| Actually there are lots of different
types of Knapsack problems, and here we're
just describing one particular sort. See
the Wikipedia reference at the end of the
pages for more about the other types. |
The Knapsack Problem asks us to make a specific total
from a selection of number
s. For example, from these
- 23, 56, 45, 12, 78, 34, 73, 42, 4
make the total 172. It's not too bad when there are
only 10 or 15 number
s, but it rapidly becomes very
difficult, unless it happens to be easy!
Some collections of numbers make it easy. If each
number is more than the sum of all the preceeding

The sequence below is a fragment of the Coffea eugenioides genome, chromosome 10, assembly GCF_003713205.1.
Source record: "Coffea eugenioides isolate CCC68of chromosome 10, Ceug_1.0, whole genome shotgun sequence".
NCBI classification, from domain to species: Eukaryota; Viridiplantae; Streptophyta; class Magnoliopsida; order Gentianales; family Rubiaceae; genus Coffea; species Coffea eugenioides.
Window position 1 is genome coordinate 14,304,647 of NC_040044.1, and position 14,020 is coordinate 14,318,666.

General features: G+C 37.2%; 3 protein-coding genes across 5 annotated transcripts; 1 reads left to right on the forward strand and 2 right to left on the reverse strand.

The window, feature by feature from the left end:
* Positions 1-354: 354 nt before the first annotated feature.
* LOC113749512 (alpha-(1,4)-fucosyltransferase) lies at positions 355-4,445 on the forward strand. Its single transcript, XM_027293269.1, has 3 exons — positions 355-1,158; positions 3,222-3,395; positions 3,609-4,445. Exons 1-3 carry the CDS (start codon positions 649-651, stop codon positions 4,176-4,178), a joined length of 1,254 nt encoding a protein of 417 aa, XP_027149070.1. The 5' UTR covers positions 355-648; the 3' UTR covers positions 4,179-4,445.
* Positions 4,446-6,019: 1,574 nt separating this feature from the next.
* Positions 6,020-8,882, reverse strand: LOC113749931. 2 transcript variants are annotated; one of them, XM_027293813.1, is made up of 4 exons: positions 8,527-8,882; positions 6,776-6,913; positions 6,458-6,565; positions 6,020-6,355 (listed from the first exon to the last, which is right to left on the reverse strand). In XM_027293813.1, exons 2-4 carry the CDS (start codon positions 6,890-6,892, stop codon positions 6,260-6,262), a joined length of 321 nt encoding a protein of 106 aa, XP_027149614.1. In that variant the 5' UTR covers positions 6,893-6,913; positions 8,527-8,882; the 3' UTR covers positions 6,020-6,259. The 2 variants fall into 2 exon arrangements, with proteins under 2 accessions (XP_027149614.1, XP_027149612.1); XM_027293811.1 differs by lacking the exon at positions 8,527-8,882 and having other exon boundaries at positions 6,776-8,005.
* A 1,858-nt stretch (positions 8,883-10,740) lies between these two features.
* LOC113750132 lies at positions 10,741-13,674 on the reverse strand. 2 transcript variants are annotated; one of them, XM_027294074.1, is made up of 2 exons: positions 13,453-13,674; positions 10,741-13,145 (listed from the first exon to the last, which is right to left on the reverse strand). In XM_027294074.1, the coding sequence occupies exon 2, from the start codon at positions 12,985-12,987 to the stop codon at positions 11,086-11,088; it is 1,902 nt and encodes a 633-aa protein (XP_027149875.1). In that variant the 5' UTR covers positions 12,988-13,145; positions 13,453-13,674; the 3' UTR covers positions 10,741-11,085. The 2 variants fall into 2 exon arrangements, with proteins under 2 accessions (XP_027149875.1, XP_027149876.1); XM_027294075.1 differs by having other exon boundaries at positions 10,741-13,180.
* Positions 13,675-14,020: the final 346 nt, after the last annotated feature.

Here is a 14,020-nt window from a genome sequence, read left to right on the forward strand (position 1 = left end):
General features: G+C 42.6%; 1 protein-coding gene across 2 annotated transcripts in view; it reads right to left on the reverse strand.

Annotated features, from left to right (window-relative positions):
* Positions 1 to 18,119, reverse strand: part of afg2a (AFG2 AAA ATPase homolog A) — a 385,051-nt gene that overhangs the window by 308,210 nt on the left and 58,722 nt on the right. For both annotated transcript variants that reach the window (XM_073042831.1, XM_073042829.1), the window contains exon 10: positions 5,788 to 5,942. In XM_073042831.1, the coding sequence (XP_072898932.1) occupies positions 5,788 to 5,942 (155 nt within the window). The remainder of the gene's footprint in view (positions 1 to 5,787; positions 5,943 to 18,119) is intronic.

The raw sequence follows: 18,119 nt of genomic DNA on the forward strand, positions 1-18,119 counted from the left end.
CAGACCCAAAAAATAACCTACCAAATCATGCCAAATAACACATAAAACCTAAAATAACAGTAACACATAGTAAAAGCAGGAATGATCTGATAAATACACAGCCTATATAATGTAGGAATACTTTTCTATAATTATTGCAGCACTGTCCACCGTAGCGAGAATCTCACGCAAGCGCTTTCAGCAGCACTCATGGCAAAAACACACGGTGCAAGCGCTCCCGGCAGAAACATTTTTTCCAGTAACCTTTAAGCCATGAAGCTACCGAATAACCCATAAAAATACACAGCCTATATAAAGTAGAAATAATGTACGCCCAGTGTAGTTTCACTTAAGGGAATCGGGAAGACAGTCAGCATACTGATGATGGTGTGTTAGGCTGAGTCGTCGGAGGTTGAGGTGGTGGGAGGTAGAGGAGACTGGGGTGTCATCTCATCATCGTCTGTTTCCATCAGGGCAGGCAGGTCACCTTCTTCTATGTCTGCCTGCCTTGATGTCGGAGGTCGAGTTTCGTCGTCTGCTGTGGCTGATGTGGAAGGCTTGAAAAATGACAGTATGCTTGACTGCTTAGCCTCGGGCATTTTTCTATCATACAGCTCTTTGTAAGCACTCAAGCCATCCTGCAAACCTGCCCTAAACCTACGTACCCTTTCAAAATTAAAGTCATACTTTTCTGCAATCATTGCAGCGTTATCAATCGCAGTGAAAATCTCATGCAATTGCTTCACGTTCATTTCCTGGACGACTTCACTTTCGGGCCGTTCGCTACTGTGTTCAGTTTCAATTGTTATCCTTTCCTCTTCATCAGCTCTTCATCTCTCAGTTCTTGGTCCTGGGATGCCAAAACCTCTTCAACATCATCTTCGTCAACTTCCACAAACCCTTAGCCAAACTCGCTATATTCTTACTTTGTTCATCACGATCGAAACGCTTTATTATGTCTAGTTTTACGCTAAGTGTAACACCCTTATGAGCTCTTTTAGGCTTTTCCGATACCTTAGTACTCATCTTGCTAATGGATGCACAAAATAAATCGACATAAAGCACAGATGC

numbers, then it's easy. Likewise if there are lots
and lots of numbers of similar sizes, because then
you can get a good guess and fiddle around with it.
But there are cases for which there is no known fast
The Knapsack Problem is one of the NP Complete problems.
In essence, the only known algorithm
s require examining
a large subset of possible solutions, and the number
possible solutions is exponential.
Complexity Theory is a difficult area of mathematics,
and has wide-spread applications. See also the page on
P vs NP.
To read more, here are a couple of references:
If you're interested in a more general, accessible
explanation, please let us know.